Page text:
This option is designed for students who wish to pursue industrial careers in research or technology development or who wish to enter graduate school. Students take a combination of courses in basic and applied sciences. Required math and science courses include calculus (MATH 127 and 128), general chemistry (CHEM 111 and 112), organic chemistry (CHEM 261, 262 and 269), analytical chemistry (CHEM 312), biology, physics, microbiology, and biochemistry. Food Science requirements include food processing, food chemistry, food microbiology, food engineering, and nutrition.

Even a degree in social work requires math courses. From the University of Texas at Austin:
The Bachelor of Social Work degree includes 125 hours of coursework, with an emphasis on academic/theoretical material as well as skills and practice experience. Students begin the program as pre-social work majors and complete area requirements in language arts; social and behavioral sciences; math and natural sciences; and the humanities.

You're asking for the impossible here. If you want to pursue a college degree, that's great - but you're going to HAVE to take at least one math course in order to get it. There's no way around that.

By the way, I wouldn't recommend social work. I work in the criminal justice field and I see so many cases of social worker burnout, it's not funny. They go in thinking like you do - that they can make a difference - and they walk out 5 years later looking 20 years older. It's not worth it, and especially not financially. Social workers here don't get paid squat.

Just saying.
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Old 1st November 2012, 3:49 PM   #72
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I agree with Tman and Dasein, but I don't think this is true as a general statement. I know a young guy who recently graduated from a top-tier public university as a petroleum engineer, and started out at close to 80K. Amazing. I was in the work force for a long time before I started to make that kind of money.

There's good value out there for the money; you just have to be wise.
Agreed. I got a liberal arts degree from a university in the top 3 worldwide for less than $10k, and my record got my foot in the door at a top graduate program. I had no debt hanging over my head, so I was able to leave that program when I realized it wasn't ever going to work out. Out of school, I was hired pretty much right away in an unrelated field and am now working my way through a career change into another area. Without that initial degree, I would've never had so much flexibility and probably would've gotten stuck in my pursuit of this second career. Having degrees hasn't made job offers magically land on my lap, but it certainly has opened up some doors that would've been shut otherwise.

Some of my friends are having a very hard time in this market, but it's nothing compared to the problems those who didn't seek additional education/training/certification are facing. I've seen some family and some friends get passed up for the full-time position or the promotion in favor of someone with a degree.
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Old 1st November 2012, 8:14 PM   #73
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I think I can easily get a job as a social worker, and earn a living out of it, and even save for overseas travel if I cut costs in my daily life.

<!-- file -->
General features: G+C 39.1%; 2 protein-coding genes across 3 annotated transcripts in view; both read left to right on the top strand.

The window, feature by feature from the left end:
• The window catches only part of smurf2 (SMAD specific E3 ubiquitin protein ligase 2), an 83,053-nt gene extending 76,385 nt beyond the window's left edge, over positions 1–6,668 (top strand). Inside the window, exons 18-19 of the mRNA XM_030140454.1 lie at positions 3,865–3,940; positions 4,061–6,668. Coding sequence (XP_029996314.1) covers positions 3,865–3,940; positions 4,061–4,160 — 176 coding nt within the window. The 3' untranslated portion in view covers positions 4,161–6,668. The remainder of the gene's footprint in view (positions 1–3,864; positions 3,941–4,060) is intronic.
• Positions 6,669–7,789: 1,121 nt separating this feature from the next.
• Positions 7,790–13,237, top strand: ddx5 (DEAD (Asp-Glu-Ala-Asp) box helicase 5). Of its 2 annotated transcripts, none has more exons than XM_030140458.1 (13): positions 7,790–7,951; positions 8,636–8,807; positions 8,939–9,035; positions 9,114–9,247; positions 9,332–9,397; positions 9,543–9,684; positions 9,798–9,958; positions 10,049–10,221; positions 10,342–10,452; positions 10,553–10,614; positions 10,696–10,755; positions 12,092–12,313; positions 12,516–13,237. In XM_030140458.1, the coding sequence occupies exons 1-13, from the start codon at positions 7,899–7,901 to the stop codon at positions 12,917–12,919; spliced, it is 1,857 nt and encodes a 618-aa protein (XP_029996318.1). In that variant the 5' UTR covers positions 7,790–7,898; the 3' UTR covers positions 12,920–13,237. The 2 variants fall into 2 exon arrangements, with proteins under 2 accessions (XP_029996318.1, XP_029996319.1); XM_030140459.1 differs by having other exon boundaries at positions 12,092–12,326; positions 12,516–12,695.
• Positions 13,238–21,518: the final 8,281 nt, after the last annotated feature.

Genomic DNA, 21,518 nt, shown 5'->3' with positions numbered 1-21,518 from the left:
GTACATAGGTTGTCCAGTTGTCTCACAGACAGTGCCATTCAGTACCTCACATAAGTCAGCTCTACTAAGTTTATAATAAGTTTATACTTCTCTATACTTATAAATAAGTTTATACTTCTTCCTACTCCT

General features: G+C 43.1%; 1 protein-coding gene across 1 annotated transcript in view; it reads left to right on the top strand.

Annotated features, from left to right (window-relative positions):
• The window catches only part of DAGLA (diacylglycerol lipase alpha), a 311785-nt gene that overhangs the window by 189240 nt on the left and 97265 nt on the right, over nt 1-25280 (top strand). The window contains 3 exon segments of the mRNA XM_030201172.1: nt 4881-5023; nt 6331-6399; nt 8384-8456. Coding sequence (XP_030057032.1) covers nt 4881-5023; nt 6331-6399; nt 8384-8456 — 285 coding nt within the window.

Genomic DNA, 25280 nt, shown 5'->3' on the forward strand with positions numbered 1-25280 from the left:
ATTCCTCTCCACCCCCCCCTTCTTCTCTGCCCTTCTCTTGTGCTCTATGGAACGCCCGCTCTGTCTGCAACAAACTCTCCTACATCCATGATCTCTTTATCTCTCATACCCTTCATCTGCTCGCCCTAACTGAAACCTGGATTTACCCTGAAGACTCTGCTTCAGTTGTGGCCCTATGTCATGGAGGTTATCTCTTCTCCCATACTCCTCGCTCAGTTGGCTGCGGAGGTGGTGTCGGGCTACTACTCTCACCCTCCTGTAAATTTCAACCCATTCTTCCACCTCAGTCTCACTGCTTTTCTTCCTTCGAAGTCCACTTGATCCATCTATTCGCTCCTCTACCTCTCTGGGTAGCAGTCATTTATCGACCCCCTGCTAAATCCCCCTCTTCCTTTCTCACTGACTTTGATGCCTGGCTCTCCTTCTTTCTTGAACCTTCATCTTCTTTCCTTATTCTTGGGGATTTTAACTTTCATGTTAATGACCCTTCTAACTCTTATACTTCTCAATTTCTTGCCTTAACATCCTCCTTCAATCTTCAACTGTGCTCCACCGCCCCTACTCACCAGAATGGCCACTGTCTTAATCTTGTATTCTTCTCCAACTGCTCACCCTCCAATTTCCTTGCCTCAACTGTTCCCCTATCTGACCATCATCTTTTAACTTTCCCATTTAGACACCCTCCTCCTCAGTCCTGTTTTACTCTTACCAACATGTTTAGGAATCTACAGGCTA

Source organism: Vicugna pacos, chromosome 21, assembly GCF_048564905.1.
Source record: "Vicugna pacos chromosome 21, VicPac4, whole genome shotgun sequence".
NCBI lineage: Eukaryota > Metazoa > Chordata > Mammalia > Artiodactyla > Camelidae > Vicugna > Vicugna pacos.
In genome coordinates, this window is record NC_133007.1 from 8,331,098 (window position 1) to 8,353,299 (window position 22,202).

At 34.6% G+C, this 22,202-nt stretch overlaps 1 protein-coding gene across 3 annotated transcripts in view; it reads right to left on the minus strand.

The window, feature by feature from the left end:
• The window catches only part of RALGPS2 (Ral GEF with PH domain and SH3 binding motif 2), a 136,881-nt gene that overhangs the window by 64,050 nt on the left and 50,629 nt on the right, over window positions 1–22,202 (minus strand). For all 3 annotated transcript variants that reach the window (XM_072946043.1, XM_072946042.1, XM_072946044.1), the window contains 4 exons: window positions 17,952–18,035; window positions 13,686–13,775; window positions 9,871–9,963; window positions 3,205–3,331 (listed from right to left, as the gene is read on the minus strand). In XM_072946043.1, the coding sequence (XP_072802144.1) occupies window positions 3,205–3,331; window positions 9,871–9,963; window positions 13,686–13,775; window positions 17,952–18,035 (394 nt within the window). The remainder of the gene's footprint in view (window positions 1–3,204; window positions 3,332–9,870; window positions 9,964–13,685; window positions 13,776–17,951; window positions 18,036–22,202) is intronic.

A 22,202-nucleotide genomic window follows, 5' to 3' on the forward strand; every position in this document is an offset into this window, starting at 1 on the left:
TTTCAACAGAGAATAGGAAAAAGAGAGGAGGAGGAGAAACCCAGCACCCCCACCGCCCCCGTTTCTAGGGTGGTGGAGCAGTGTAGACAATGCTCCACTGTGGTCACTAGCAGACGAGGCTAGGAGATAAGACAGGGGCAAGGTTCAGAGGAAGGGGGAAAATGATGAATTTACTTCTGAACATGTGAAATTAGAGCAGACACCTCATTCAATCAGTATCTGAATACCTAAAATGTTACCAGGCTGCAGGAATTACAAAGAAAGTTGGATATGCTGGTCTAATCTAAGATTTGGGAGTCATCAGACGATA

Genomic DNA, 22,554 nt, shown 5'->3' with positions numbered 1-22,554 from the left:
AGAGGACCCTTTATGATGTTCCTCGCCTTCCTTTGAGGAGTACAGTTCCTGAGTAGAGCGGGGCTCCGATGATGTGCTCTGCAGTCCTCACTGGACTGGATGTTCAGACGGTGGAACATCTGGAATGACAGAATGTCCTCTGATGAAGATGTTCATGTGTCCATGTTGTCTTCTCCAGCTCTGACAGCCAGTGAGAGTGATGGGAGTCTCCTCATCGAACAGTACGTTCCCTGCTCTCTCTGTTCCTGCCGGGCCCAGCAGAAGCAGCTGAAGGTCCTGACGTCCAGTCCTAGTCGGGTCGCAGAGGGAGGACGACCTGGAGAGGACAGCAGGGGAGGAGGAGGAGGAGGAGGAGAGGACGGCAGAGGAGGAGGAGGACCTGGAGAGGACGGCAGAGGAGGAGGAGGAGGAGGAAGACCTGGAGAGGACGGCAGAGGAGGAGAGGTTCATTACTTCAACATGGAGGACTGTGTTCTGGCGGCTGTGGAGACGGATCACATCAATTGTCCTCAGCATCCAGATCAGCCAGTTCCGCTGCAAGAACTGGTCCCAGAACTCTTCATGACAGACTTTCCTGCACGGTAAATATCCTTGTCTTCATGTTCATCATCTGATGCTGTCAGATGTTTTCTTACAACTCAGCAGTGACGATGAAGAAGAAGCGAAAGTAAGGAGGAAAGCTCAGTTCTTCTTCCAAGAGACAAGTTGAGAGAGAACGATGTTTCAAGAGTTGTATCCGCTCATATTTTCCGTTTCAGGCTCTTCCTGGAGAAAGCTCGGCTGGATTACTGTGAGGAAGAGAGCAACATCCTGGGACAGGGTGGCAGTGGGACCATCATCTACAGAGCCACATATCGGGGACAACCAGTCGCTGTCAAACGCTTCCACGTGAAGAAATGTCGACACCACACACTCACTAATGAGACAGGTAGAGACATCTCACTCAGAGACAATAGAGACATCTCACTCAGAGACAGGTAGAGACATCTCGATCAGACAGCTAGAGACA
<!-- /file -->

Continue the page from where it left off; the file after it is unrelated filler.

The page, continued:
Look people, that is all I want here:

- to get a degree, as I would be proud of it, and with minimal math (social sciences in AUS has NO MATH hahaha!!!!!!!!!!!!)

But it has a LOT of reading so I bl00dy deserve a degree without doing math, because my friend works hard in her social sciences degree, was top of her class in high school, but simply failed math and therefore SHE DESERVES to get a degree based on her HARD WORK, and dedication.

F8ck those of you who do not think my good friend has a RIGHT to earn a degree, when she was top of her class in EVERYTHING but math.


- To enjoy studying a degree

- lastly, to do a degree that will LIKELY going to get me a JOB.

Social work will more than likely, 90% likely, get me a job if I look hard, and am willing to relocate for it if I Cannot find one quickly in my current location.


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Old 1st November 2012, 8:16 PM   #74
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If I do social sciences, I will:

Enjoy studying, get satisfaction from studying hard and meeting deadlines constantly, get far better at my written English and my vocabulary would improve,

... I would get a job if I wanted to be a social worker. I cannot see WHY a bubbly, personable women like me, would get overlooked and NEVER get a job as a social worker!!!!!!!!!!

I will probably get a job based on the current climate here in AUS, and be able to at least earn a living and save a little for occasional overseas travel.



That is really all I want, thanks people.
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Old 1st November 2012, 10:50 PM   #75
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By the way - I think just getting a degree will open doors for me, as I am going to seek work that is to do with working closely with people every day, and I am great with people and can sell myself well.

I really think I will get a job, even out of a mere "social sciences" degree.

I am taking interviews fro menial jobs and will have money saved up while I study anyway.